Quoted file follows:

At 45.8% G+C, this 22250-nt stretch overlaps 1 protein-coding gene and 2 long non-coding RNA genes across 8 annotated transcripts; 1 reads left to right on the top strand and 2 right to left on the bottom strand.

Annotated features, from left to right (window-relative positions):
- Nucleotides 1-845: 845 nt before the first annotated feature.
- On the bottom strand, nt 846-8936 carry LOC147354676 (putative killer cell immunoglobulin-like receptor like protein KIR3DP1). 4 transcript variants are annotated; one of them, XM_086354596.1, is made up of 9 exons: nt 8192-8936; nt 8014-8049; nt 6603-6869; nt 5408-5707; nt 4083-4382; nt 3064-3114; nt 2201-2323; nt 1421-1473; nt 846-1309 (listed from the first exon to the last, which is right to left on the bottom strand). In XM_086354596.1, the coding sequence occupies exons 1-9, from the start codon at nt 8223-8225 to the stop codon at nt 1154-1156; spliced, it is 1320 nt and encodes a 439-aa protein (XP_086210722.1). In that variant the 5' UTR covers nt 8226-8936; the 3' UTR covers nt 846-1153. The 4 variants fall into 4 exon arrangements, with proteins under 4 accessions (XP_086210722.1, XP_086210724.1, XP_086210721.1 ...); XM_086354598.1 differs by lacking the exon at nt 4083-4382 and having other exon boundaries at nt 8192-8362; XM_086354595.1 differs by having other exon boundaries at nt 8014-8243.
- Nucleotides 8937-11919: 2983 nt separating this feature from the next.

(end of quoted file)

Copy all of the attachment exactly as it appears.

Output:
At 45.8% G+C, this 22250-nt stretch overlaps 1 protein-coding gene and 2 long non-coding RNA genes across 8 annotated transcripts; 1 reads left to right on the top strand and 2 right to left on the bottom strand.

Annotated features, from left to right (window-relative positions):
- Nucleotides 1-845: 845 nt before the first annotated feature.
- On the bottom strand, nt 846-8936 carry LOC147354676 (putative killer cell immunoglobulin-like receptor like protein KIR3DP1). 4 transcript variants are annotated; one of them, XM_086354596.1, is made up of 9 exons: nt 8192-8936; nt 8014-8049; nt 6603-6869; nt 5408-5707; nt 4083-4382; nt 3064-3114; nt 2201-2323; nt 1421-1473; nt 846-1309 (listed from the first exon to the last, which is right to left on the bottom strand). In XM_086354596.1, the coding sequence occupies exons 1-9, from the start codon at nt 8223-8225 to the stop codon at nt 1154-1156; spliced, it is 1320 nt and encodes a 439-aa protein (XP_086210722.1). In that variant the 5' UTR covers nt 8226-8936; the 3' UTR covers nt 846-1153. The 4 variants fall into 4 exon arrangements, with proteins under 4 accessions (XP_086210722.1, XP_086210724.1, XP_086210721.1 ...); XM_086354598.1 differs by lacking the exon at nt 4083-4382 and having other exon boundaries at nt 8192-8362; XM_086354595.1 differs by having other exon boundaries at nt 8014-8243.
- Nucleotides 8937-11919: 2983 nt separating this feature from the next.